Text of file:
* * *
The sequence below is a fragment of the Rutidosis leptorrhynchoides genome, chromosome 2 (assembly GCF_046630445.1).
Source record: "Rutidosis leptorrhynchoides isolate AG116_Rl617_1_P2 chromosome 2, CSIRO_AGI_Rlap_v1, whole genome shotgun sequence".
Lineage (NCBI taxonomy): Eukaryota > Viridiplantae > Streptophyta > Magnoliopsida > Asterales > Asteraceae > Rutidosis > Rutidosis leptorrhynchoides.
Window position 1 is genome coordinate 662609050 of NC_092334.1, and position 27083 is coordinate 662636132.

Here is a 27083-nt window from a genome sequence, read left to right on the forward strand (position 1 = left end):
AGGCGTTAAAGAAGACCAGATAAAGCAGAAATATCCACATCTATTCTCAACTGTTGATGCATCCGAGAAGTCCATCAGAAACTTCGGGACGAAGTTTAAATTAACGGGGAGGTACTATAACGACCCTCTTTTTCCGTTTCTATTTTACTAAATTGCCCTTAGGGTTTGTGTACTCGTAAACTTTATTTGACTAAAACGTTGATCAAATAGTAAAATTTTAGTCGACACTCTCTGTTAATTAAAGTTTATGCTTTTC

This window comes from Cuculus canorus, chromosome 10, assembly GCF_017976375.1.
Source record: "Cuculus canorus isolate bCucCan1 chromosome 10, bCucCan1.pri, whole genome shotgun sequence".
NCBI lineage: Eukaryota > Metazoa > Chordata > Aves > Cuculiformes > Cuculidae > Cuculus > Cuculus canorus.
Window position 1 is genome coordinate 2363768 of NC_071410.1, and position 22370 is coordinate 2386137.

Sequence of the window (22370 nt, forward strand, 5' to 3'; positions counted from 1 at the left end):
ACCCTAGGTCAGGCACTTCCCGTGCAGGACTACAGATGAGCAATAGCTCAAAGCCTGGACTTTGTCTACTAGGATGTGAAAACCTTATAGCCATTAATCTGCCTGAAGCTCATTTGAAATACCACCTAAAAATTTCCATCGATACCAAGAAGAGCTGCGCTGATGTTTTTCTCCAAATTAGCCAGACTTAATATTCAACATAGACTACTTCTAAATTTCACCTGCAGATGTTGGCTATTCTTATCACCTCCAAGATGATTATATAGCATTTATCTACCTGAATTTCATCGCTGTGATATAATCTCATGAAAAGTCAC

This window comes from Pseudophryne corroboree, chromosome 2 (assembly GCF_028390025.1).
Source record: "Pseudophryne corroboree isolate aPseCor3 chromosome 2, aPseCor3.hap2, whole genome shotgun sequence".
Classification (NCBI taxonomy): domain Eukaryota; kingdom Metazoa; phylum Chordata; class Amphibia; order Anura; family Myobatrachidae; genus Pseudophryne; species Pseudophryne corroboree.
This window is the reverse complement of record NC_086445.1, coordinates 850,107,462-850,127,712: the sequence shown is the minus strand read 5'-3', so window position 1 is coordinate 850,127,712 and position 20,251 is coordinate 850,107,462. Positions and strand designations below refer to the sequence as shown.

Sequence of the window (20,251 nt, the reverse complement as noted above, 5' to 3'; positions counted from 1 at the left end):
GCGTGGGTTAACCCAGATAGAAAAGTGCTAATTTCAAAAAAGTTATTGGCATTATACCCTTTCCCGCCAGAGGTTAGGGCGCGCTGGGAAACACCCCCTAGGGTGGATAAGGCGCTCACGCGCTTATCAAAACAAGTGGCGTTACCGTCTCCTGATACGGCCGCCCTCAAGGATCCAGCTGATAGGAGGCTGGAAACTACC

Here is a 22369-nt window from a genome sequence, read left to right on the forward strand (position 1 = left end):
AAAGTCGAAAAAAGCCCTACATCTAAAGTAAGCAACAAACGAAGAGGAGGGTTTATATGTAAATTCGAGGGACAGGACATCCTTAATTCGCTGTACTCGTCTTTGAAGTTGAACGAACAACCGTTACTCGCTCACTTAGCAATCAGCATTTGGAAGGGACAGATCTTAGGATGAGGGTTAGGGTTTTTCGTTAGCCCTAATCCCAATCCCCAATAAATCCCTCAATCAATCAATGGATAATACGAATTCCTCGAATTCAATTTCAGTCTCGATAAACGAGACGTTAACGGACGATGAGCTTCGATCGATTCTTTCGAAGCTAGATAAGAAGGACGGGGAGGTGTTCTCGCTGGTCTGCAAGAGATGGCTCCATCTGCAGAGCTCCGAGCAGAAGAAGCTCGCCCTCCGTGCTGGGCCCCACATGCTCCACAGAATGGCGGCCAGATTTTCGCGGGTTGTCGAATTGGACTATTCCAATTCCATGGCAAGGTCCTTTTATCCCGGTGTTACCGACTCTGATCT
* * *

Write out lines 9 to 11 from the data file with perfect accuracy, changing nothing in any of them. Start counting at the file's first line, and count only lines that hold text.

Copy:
NCBI lineage: Eukaryota > Metazoa > Chordata > Aves > Cuculiformes > Cuculidae > Cuculus > Cuculus canorus.
Window position 1 is genome coordinate 2363768 of NC_071410.1, and position 22370 is coordinate 2386137.

Sequence of the window (22370 nt, forward strand, 5' to 3'; positions counted from 1 at the left end):